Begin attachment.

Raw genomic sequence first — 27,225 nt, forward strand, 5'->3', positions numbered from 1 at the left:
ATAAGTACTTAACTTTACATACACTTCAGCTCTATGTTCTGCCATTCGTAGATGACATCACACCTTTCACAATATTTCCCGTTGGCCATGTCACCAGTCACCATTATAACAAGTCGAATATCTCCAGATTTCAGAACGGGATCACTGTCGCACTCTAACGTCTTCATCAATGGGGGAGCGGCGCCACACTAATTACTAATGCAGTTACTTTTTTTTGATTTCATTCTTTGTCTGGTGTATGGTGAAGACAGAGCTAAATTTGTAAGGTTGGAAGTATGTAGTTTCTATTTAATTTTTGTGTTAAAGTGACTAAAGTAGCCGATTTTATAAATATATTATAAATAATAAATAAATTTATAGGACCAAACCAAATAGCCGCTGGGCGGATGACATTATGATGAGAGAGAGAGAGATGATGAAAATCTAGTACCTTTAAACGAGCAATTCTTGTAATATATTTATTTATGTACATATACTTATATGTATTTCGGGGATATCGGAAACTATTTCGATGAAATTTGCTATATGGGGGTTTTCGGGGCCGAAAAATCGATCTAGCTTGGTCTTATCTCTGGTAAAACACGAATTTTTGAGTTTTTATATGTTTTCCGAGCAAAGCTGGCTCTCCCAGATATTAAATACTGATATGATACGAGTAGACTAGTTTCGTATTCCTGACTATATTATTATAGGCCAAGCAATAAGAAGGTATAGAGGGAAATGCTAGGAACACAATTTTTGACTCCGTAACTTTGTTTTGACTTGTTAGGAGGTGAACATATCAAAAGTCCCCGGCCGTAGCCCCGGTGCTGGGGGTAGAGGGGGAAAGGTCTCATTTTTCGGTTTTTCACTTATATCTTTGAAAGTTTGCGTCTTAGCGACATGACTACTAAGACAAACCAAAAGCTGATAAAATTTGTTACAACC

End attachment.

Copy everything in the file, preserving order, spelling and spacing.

Raw genomic sequence first — 27,225 nt, forward strand, 5'->3', positions numbered from 1 at the left:
ATAAGTACTTAACTTTACATACACTTCAGCTCTATGTTCTGCCATTCGTAGATGACATCACACCTTTCACAATATTTCCCGTTGGCCATGTCACCAGTCACCATTATAACAAGTCGAATATCTCCAGATTTCAGAACGGGATCACTGTCGCACTCTAACGTCTTCATCAATGGGGGAGCGGCGCCACACTAATTACTAATGCAGTTACTTTTTTTTGATTTCATTCTTTGTCTGGTGTATGGTGAAGACAGAGCTAAATTTGTAAGGTTGGAAGTATGTAGTTTCTATTTAATTTTTGTGTTAAAGTGACTAAAGTAGCCGATTTTATAAATATATTATAAATAATAAATAAATTTATAGGACCAAACCAAATAGCCGCTGGGCGGATGACATTATGATGAGAGAGAGAGAGATGATGAAAATCTAGTACCTTTAAACGAGCAATTCTTGTAATATATTTATTTATGTACATATACTTATATGTATTTCGGGGATATCGGAAACTATTTCGATGAAATTTGCTATATGGGGGTTTTCGGGGCCGAAAAATCGATCTAGCTTGGTCTTATCTCTGGTAAAACACGAATTTTTGAGTTTTTATATGTTTTCCGAGCAAAGCTGGCTCTCCCAGATATTAAATACTGATATGATACGAGTAGACTAGTTTCGTATTCCTGACTATATTATTATAGGCCAAGCAATAAGAAGGTATAGAGGGAAATGCTAGGAACACAATTTTTGACTCCGTAACTTTGTTTTGACTTGTTAGGAGGTGAACATATCAAAAGTCCCCGGCCGTAGCCCCGGTGCTGGGGGTAGAGGGGGAAAGGTCTCATTTTTCGGTTTTTCACTTATATCTTTGAAAGTTTGCGTCTTAGCGACATGACTACTAAGACAAACCAAAAGCTGATAAAATTTGTTACAACC